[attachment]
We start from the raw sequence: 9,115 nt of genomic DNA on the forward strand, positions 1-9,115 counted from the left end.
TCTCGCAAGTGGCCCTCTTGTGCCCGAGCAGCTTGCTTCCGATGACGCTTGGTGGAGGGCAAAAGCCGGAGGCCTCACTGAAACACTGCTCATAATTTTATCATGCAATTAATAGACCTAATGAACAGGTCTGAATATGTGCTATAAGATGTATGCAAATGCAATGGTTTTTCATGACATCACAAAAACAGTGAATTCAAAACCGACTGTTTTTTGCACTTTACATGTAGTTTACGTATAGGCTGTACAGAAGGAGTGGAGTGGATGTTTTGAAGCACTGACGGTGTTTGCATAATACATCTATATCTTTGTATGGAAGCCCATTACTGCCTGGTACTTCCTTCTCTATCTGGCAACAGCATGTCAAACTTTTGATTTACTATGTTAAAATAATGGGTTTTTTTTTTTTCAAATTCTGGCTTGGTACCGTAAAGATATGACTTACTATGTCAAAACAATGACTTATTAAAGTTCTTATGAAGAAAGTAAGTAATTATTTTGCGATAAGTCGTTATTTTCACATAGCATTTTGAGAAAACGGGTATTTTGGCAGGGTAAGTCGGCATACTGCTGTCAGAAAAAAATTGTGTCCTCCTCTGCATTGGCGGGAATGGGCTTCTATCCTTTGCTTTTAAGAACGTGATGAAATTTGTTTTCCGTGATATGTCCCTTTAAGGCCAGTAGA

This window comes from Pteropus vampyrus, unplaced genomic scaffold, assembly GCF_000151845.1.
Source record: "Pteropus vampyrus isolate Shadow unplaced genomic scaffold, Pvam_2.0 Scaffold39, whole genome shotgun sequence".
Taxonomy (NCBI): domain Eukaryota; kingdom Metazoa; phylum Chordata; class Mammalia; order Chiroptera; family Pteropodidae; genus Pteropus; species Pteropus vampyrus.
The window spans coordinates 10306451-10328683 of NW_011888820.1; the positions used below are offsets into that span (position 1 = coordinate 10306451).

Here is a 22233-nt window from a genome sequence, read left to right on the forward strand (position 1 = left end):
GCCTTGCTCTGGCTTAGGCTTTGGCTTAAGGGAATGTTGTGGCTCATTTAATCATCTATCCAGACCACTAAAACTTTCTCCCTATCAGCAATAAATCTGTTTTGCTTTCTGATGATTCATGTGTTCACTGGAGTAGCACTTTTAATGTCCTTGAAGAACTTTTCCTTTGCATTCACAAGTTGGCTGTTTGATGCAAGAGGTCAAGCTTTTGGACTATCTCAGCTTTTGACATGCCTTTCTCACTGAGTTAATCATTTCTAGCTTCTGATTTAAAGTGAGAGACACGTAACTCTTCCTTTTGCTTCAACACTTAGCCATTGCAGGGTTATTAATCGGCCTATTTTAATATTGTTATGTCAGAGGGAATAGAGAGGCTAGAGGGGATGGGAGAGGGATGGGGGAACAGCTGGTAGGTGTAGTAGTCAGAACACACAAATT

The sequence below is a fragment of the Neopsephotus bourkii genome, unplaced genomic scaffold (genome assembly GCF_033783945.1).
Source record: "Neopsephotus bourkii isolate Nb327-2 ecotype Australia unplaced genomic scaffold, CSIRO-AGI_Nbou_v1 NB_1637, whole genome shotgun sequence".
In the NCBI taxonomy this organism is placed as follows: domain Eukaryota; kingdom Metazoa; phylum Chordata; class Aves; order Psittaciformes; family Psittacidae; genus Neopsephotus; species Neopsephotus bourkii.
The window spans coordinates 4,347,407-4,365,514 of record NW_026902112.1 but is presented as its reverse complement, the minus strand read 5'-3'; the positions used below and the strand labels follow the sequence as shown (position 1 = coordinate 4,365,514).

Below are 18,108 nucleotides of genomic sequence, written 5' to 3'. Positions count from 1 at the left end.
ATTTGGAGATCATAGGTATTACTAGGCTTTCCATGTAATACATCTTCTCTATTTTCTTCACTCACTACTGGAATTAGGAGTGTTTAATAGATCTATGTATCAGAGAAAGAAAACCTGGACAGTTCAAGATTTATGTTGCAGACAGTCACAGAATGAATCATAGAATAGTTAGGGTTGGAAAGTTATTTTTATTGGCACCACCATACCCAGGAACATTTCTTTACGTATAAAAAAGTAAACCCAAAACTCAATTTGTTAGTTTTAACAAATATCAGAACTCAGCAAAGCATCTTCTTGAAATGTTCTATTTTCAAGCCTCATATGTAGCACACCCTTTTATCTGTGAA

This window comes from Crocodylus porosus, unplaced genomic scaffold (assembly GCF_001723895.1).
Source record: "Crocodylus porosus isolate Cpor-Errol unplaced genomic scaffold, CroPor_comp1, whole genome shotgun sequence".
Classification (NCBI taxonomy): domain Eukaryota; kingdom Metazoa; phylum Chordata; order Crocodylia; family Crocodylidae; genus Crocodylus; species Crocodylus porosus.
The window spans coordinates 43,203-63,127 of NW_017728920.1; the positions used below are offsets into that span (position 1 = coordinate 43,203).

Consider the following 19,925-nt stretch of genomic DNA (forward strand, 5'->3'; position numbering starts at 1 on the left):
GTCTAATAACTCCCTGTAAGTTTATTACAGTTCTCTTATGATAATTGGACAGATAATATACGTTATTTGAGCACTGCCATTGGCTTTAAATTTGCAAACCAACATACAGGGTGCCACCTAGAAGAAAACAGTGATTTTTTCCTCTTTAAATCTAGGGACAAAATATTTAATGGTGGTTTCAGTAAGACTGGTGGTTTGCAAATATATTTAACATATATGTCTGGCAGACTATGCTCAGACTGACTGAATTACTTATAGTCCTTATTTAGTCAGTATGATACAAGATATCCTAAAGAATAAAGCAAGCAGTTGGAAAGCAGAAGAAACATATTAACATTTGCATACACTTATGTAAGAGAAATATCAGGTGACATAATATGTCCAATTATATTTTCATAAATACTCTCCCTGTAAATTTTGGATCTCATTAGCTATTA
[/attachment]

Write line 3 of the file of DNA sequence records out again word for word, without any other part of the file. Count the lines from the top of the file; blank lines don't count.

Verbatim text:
This window comes from Pteropus vampyrus, unplaced genomic scaffold, assembly GCF_000151845.1.